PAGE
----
One of my web start-up clients recently extolled the virtues of smart money over dumb money.
My client asserted that smart money is the best way to grow a start-up. In addition to capital, smart money may provide infrastructure, personnel and the input of boards of directors and advisers. These boards provide additional expertise and guidance. Moreover the optics or perception of their association with the start-up increases the venture’s curb appeal and chances for success.
Dumb money, he cautioned, isn’t pejorative; it merely describes a cash investment with little or no oversight of the actual use of the funds other than initial approval of certain elements, cash flow and the overall budget.
To be fair, it’s like comparing apples and oranges. Smart and dumb money deals are structured in different ways to address different risks and expected returns of very different investors. Nevertheless, I was struck by the disparate thinking of movie producers and start-up entrepreneurs; film financiers and venture capitalists in their capital preferences.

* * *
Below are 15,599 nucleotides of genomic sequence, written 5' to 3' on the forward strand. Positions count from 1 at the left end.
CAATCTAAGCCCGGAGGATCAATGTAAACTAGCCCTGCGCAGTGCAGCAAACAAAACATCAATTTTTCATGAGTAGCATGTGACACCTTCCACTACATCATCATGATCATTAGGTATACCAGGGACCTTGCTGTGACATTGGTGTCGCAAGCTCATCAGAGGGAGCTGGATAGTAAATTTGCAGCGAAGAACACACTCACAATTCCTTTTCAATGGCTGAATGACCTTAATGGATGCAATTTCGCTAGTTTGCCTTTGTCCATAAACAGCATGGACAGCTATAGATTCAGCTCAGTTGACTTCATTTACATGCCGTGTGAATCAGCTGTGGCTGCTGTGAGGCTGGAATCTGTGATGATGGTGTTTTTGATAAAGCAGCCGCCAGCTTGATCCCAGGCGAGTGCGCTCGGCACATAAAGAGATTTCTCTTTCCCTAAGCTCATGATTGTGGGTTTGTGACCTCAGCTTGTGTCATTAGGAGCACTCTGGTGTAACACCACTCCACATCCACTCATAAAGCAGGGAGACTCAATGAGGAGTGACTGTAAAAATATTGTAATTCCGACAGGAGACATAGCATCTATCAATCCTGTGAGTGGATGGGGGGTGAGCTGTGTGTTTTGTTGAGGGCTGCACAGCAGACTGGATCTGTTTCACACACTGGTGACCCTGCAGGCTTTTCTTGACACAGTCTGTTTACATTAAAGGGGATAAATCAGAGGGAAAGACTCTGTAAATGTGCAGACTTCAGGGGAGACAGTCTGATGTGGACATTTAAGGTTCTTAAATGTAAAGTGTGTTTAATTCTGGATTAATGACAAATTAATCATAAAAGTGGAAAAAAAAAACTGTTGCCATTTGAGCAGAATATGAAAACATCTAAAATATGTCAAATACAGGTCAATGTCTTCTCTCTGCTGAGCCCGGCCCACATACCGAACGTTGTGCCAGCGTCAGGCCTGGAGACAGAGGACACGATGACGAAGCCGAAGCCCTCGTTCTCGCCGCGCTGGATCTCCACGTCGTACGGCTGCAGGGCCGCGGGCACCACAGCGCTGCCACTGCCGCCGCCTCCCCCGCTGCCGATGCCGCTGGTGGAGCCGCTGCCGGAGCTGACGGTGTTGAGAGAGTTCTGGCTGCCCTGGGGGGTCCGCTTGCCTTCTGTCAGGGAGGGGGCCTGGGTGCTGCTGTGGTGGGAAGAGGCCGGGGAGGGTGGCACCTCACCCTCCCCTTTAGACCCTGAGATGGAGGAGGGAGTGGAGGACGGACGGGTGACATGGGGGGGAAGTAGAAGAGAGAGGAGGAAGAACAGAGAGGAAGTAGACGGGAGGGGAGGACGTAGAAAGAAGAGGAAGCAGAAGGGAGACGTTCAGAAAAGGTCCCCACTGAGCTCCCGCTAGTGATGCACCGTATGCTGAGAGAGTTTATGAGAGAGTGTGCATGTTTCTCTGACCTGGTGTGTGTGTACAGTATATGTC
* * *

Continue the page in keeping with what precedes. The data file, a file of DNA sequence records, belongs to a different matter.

My start up client preferred working with smart money from VC investors because he could leverage greater resources into the growth of his company than he could with the same amount of dumb money.
I explained that smart money is anathema to movie people unless it comes with distribution and even then, they’re never thrilled with an investor armed with approval rights over talent, budget and distribution. Dumb money shuts up and stays out of the way.
That said, we both agreed that if an investor offers up smart money, dumb money or any other kind of money, take it (provided it’s legal).